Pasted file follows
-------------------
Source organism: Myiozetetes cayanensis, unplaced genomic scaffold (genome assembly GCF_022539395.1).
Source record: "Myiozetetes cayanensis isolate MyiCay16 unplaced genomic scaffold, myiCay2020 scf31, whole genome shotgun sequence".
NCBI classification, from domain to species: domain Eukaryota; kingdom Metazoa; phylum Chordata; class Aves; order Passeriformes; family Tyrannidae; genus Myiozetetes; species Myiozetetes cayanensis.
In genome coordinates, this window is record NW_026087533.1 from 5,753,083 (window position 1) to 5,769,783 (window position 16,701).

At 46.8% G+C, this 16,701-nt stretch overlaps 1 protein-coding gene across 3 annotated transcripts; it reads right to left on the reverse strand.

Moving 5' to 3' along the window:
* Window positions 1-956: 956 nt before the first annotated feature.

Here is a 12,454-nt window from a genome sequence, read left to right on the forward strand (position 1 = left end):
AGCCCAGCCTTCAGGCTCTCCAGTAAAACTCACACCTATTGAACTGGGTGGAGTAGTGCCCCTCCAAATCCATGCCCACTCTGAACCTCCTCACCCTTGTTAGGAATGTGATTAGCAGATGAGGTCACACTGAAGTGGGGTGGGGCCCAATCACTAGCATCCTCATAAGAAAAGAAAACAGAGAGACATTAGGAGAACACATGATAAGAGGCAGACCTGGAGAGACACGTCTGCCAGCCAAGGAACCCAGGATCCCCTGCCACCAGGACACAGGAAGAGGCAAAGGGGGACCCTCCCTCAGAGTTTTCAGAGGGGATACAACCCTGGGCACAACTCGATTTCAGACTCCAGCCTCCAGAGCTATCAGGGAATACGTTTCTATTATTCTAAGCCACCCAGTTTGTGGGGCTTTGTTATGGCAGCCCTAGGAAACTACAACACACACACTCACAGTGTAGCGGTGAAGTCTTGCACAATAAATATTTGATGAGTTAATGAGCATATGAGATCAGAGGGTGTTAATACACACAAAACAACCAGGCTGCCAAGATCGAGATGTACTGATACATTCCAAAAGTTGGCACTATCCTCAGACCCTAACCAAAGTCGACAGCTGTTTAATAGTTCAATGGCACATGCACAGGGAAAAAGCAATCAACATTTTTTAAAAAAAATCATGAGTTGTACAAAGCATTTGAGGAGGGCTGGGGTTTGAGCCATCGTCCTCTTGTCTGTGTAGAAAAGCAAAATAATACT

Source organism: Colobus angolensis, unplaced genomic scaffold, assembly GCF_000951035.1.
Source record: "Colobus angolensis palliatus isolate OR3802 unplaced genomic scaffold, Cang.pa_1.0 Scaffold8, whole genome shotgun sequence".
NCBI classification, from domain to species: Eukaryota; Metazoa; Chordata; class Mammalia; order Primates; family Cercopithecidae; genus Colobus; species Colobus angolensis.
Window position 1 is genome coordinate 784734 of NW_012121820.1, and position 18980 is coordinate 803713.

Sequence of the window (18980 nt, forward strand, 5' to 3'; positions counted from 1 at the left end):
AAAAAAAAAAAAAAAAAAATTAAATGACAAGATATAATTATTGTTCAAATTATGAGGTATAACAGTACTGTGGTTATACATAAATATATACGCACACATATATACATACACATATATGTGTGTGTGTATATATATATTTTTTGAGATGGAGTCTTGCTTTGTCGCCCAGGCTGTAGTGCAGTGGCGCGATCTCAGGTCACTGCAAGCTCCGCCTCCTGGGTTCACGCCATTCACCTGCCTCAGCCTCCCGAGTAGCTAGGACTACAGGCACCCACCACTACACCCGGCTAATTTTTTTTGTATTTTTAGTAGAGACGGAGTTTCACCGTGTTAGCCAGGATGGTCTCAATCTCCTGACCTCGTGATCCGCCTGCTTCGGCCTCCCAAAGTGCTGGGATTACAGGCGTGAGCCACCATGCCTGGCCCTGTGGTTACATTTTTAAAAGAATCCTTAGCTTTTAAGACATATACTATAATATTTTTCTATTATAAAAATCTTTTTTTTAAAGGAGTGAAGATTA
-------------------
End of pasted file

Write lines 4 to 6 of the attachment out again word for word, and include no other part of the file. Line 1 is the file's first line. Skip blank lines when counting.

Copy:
In genome coordinates, this window is record NW_026087533.1 from 5,753,083 (window position 1) to 5,769,783 (window position 16,701).

At 46.8% G+C, this 16,701-nt stretch overlaps 1 protein-coding gene across 3 annotated transcripts; it reads right to left on the reverse strand.

Moving 5' to 3' along the window: